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Reid, Democrats Try Tough Tack

Winning the disaster aid fight and shutting down the GOP on the China currency bill are, however, minor victories in the grand scheme of things and likely have little resonance outside the Capitol grounds. Theres even a debate within Democratic circles over whether winning these small fights is worth the potential cost.

Reid acknowledged as much on the floor last week noting that his own staff worried that eliminating post-cloture motions to suspend the rules could come back to hurt Democrats when they are in the minority.

But Reid clearly has grown increasingly frustrated by a Senate that has reached new levels of dysfunction, noting on the floor how he hoped a gentlemens agreement he reached with McConnell earlier this year to allow a more open process would bear fruit and how he had spurned efforts by some of his younger Members to monkey with the filibuster itself.

That deal simply hasnt worked, Reid suggested.

When I try to have an open amendment process, it is a road to nowhere, he said, citing small-business and economic development bills that the GOP blocked earlier this year under a torrent of unrelated amendments.

This was not just about this bill, a senior Democratic aide said. This was a shot across the bow to Republicans who have been emptying the toolbox to block even the most bipartisan, job-creating, common-sense pieces of legislation.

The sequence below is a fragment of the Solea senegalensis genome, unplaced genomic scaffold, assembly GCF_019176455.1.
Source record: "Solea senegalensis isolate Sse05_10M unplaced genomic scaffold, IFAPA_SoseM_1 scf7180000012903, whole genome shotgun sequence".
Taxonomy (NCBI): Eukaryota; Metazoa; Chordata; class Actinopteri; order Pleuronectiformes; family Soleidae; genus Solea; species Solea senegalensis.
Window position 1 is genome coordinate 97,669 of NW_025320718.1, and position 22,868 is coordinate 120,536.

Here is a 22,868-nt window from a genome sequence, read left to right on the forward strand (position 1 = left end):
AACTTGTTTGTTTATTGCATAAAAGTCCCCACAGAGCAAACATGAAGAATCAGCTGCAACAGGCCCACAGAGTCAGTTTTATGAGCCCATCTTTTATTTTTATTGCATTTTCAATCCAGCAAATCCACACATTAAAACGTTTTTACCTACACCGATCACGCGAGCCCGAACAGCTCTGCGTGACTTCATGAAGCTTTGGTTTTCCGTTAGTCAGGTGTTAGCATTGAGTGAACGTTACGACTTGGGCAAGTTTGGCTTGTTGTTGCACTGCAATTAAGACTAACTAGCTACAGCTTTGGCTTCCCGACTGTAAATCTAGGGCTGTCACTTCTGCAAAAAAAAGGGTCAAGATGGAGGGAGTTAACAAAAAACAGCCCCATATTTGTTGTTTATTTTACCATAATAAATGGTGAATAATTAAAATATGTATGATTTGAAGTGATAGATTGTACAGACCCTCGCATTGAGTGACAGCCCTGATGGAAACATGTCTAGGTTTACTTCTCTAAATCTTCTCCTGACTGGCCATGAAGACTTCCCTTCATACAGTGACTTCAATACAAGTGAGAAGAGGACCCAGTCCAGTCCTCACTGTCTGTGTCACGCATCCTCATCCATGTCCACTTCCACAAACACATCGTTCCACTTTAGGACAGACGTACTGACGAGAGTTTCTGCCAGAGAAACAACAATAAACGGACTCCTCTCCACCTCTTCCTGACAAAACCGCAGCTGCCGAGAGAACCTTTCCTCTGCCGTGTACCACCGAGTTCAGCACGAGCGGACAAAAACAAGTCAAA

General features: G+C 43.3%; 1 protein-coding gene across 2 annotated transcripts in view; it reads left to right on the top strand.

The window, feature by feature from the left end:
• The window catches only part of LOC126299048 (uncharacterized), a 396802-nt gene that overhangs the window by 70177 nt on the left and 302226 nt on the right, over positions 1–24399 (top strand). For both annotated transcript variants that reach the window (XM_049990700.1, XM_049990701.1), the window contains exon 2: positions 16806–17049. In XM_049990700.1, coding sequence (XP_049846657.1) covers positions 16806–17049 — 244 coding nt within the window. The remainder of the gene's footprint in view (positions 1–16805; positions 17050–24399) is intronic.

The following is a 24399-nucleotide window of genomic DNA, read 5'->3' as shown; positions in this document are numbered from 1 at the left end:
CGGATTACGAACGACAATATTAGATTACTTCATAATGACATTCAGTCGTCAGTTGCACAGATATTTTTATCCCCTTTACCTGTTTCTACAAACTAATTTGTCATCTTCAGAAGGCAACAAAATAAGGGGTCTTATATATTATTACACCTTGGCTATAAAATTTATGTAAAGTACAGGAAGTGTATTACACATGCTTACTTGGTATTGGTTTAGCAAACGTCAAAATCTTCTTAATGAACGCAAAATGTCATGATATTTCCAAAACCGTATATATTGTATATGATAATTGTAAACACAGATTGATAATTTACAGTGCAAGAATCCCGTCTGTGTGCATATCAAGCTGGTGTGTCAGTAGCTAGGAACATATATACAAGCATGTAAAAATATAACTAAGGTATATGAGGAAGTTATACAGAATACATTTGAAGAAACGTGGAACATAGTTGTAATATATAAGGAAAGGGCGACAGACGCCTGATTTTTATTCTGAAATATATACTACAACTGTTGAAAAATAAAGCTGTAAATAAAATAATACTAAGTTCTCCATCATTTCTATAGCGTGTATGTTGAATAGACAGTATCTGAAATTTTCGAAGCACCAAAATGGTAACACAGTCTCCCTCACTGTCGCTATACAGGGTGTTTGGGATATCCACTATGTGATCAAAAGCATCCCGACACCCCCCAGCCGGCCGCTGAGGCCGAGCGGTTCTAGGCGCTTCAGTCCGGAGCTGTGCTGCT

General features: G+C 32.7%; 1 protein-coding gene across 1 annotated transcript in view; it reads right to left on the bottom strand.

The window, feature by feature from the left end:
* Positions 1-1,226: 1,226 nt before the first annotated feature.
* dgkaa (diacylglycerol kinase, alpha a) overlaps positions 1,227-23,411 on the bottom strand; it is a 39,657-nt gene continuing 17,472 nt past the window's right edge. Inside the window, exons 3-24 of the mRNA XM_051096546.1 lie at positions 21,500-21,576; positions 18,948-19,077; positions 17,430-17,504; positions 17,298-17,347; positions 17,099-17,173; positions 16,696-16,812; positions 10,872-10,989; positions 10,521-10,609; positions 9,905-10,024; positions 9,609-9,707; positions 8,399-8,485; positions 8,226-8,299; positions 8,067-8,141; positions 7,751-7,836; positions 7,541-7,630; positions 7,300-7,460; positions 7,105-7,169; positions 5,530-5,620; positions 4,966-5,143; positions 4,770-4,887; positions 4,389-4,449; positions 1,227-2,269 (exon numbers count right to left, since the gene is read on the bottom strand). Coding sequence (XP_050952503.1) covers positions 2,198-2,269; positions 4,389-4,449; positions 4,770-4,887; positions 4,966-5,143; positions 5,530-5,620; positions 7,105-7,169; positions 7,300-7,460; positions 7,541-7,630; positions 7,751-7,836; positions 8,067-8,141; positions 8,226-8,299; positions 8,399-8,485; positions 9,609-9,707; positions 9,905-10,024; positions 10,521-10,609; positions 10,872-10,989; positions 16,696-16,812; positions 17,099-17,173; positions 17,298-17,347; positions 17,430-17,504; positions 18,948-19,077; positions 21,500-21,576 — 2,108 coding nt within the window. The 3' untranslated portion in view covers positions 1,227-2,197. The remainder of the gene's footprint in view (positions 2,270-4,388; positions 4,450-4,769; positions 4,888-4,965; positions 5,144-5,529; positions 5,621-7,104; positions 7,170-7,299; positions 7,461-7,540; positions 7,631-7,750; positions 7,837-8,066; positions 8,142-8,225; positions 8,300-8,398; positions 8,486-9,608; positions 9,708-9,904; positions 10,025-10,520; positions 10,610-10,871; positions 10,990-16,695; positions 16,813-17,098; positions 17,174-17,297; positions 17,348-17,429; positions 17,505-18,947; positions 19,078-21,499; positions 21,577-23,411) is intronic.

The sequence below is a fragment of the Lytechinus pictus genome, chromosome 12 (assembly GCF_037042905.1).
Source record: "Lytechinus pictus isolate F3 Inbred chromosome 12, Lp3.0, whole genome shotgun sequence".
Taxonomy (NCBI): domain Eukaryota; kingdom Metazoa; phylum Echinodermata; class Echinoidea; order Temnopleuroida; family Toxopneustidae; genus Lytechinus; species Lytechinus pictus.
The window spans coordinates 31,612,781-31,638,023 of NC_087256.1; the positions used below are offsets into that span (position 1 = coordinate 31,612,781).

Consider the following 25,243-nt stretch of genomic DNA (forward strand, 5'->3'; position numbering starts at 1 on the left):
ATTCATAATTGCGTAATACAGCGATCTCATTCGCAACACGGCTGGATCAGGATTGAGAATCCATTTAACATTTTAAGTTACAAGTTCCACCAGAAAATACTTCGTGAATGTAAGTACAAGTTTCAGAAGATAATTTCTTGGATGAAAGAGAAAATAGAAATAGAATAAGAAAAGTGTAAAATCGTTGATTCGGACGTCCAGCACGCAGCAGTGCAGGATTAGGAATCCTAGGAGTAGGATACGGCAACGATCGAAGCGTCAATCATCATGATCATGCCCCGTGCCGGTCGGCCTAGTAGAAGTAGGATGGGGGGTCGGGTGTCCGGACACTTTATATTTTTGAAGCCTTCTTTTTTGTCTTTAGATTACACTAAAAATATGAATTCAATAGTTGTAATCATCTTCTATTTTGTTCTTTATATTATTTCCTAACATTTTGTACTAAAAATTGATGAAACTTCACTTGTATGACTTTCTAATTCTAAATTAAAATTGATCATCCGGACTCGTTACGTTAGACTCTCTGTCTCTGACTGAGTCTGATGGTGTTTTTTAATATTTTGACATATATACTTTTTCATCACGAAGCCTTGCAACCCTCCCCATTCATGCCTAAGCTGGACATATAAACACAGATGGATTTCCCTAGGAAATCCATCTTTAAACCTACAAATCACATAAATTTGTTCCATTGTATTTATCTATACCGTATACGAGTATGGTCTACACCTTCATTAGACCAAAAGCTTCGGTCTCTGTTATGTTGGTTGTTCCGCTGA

Another senior aide said the frustration among Democrats had been building all year. Were not going to jump through these hoops anymore. Were not going to compromise and compromise and compromise in order to get nothing, the aide said.

Republicans, however, say Democrats are trying to make them into the villain as part of a strategy to run against a do-nothing Congress.

I dont think they want to get things done, the GOP aide said. If your policies arent working, youve got to find somebody else to blame.

Reid will face another big test as soon as today, with votes planned on the presidents jobs package with the tax increases altered to suit Senate Democrats tastes by solely targeting millionaires.

But the caucuss recent show of unity might not hold. Sen. Jon Tester (D-Mont.), for example, said last week he doesnt support the jobs plan overall, complaining about the payroll tax cut as well as aid to states. Several others have expressed reservations about various pieces of the package, and its not clear Reid can hold a majority for the bill.

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